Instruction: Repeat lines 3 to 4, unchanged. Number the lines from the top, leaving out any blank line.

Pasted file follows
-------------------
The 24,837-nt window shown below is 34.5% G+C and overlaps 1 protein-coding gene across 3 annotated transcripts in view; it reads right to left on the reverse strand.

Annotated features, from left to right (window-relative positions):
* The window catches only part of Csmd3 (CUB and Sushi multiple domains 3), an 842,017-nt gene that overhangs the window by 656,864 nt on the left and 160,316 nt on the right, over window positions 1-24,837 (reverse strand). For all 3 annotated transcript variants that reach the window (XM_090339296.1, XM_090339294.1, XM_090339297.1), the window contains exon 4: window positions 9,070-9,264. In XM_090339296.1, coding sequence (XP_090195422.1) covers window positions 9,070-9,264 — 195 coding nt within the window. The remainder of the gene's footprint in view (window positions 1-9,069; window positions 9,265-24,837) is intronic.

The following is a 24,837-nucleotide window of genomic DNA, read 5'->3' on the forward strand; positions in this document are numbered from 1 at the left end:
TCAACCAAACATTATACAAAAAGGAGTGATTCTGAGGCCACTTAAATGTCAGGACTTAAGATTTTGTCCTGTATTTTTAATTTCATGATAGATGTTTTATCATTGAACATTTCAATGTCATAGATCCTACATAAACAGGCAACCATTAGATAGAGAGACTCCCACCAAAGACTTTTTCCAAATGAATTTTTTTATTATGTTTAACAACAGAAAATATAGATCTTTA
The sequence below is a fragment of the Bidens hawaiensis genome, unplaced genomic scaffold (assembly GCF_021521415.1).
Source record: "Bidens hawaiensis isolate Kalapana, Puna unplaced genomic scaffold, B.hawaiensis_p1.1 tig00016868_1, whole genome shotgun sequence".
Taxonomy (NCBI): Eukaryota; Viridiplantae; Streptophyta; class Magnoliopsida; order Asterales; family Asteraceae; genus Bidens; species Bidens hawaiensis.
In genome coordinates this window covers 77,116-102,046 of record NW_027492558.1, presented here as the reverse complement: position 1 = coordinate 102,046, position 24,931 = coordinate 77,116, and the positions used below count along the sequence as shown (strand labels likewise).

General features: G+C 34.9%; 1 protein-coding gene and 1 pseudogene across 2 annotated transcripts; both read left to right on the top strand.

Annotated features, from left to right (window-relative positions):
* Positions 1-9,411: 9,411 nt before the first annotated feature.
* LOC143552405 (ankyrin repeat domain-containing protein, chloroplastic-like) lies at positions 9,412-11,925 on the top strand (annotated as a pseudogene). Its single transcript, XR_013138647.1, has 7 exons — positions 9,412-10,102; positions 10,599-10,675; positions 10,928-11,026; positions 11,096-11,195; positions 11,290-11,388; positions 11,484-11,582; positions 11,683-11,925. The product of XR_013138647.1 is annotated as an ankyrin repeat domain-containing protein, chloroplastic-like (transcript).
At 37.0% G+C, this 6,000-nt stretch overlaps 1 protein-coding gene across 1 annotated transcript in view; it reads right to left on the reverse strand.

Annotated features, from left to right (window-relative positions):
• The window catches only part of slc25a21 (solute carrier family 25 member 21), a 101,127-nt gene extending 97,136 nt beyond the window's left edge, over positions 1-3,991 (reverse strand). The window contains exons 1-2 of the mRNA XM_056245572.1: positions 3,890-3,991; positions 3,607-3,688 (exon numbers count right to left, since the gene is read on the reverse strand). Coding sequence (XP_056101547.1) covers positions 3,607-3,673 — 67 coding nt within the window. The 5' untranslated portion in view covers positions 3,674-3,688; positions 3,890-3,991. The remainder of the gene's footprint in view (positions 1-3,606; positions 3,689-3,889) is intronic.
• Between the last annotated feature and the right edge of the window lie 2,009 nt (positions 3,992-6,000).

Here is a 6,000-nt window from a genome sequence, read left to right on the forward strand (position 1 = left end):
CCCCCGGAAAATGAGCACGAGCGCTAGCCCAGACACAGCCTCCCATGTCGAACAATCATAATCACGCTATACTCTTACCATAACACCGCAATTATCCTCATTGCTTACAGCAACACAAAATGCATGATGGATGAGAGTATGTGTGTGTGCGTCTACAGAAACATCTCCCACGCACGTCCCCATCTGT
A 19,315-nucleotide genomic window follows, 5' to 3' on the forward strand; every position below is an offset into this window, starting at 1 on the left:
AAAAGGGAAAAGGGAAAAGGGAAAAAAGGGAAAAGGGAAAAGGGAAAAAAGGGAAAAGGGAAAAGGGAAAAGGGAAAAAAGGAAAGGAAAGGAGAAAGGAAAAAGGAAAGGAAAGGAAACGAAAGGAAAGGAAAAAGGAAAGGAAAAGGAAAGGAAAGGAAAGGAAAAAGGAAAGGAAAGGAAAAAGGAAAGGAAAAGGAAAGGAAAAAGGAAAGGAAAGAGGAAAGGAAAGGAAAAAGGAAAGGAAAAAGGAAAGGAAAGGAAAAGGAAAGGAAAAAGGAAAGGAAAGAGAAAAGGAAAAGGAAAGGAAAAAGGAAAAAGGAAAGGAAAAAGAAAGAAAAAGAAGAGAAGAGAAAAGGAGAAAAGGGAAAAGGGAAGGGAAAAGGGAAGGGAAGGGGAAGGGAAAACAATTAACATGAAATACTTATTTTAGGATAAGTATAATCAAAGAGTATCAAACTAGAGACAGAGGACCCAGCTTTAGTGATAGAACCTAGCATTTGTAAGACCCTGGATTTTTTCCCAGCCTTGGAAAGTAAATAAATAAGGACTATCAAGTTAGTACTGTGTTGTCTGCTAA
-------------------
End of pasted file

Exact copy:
* The window catches only part of Csmd3 (CUB and Sushi multiple domains 3), an 842,017-nt gene that overhangs the window by 656,864 nt on the left and 160,316 nt on the right, over window positions 1-24,837 (reverse strand). For all 3 annotated transcript variants that reach the window (XM_090339296.1, XM_090339294.1, XM_090339297.1), the window contains exon 4: window positions 9,070-9,264. In XM_090339296.1, coding sequence (XP_090195422.1) covers window positions 9,070-9,264 — 195 coding nt within the window. The remainder of the gene's footprint in view (window positions 1-9,069; window positions 9,265-24,837) is intronic.

The following is a 24,837-nucleotide window of genomic DNA, read 5'->3' on the forward strand; positions in this document are numbered from 1 at the left end: